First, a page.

A law student approached me not long ago to discuss a problem he had encountered while helping to prepare a criminal case for retrial. The defendant's first trial ended with a hung jury. The defendant, Steven Brown, now faced a second trial on the same misdemeanor charge of assaulting a police officer. Although the defendant still wanted to go to trial, Brown told defense counsel that he did not want his elderly father to have to testify again. From defense counsel's standpoint, the father's testimony was critical because he was the only witness corroborating the defendant's version of the event. Moreover, in talking to members of the jury after the hung verdict, counsel learned that the jurors viewed the defendant's testimony as largely incredible, but found Brown's father to be very believable. Lawyers, courts, and commentators are sharply divided as to whom should have the final say when lawyer and criminal defendant disagree regarding the decision to call a particular witness. In the absence of a strong professional 'consensus regarding the proper allocation of decision-making power in the attorney-client relationship, criminal practitioners are given considerable latitude to decide for themselves how to resolve decision-making disputes with their clients. This article seeks to highlight the difficulty facing defense counsel by examining three variations of the strategic impasse that counsel faced in the Brown case.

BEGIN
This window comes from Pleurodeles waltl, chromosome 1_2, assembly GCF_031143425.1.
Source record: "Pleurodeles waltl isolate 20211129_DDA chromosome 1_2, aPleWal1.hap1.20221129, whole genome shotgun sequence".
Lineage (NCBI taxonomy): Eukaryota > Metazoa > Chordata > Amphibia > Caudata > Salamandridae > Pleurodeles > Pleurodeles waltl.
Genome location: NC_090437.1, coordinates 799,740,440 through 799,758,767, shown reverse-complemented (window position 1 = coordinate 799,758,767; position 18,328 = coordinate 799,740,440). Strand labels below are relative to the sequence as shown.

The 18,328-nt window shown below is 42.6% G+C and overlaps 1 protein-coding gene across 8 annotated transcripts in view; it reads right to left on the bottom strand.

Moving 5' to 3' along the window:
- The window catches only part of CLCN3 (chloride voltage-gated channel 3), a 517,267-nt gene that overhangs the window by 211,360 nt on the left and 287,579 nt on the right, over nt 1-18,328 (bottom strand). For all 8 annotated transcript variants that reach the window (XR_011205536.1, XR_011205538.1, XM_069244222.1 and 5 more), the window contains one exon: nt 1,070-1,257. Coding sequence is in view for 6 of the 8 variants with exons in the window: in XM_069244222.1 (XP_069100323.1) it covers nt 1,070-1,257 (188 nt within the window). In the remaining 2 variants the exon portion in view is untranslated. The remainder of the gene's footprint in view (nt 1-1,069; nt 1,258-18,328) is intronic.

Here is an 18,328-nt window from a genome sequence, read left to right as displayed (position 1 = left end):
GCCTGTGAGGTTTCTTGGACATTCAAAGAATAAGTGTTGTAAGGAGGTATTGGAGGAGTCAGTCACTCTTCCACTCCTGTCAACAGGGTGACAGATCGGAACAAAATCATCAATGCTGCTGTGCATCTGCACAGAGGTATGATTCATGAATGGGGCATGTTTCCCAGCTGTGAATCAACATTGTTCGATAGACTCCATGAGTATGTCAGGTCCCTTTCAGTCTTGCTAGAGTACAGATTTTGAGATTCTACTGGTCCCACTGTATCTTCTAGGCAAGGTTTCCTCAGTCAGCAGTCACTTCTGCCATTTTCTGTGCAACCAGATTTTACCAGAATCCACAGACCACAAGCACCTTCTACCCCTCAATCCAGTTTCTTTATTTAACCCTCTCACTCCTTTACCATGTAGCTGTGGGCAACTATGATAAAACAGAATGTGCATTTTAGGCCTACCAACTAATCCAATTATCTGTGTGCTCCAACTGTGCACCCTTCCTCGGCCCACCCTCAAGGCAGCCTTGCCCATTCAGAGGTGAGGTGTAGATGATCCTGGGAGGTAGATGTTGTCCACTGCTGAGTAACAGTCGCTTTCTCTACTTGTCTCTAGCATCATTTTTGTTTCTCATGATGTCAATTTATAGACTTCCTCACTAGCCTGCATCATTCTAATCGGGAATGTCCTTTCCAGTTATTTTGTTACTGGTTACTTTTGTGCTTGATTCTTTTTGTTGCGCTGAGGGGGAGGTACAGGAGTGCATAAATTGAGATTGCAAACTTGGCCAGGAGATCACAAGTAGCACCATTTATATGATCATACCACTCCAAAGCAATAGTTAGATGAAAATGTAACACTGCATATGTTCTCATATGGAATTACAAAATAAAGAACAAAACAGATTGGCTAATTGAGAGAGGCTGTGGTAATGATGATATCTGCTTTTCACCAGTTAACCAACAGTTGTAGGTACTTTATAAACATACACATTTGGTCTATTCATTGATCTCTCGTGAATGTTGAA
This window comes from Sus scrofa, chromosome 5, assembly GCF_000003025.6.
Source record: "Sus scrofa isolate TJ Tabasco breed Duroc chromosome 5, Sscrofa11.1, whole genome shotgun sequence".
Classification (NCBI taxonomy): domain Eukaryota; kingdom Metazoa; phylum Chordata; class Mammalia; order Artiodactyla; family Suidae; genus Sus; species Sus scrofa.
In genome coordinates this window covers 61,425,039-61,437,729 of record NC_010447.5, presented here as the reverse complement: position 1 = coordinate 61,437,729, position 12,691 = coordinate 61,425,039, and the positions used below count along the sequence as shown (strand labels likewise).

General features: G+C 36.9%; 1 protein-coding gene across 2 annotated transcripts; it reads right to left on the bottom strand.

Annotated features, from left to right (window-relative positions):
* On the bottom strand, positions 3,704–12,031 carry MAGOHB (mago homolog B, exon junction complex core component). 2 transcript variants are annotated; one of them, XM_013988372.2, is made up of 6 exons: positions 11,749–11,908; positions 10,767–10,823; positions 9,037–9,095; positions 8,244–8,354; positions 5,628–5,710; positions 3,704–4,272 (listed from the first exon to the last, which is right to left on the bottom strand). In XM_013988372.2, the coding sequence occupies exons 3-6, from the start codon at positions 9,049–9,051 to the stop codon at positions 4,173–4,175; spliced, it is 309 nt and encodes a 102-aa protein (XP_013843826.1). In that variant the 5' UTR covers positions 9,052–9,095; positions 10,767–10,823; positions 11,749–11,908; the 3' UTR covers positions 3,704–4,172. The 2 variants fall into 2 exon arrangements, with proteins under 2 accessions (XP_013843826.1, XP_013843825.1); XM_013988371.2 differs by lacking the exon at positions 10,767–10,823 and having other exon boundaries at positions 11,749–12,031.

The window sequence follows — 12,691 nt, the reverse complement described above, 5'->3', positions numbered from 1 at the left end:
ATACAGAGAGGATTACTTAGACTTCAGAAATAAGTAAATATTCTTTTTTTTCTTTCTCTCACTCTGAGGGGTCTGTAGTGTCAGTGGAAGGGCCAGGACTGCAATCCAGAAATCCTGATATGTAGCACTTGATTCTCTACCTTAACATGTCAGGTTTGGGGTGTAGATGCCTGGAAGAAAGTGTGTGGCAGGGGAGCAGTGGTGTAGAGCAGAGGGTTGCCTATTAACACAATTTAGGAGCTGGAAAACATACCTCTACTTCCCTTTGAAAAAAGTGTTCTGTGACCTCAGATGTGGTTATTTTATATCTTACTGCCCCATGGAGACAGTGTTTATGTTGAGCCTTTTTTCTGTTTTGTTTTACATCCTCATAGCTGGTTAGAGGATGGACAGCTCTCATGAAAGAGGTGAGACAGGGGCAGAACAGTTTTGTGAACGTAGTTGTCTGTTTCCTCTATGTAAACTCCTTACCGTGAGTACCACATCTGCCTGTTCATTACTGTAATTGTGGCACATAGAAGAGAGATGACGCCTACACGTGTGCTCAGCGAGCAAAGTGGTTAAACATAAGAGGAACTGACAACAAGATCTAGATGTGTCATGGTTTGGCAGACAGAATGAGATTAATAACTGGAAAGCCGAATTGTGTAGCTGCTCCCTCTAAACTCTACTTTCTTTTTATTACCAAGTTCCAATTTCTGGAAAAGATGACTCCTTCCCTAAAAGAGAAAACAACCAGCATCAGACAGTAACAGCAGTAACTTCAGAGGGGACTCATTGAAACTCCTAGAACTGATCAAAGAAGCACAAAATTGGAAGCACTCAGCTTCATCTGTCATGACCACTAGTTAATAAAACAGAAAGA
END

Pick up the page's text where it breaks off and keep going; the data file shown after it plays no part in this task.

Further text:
Rodney J. Uphoff, Who Should Control the Decision to Call A Witness: Respecting A Criminal Defendant's Tactical Choices, 68 U. Cin. L. Rev. 763 (2000)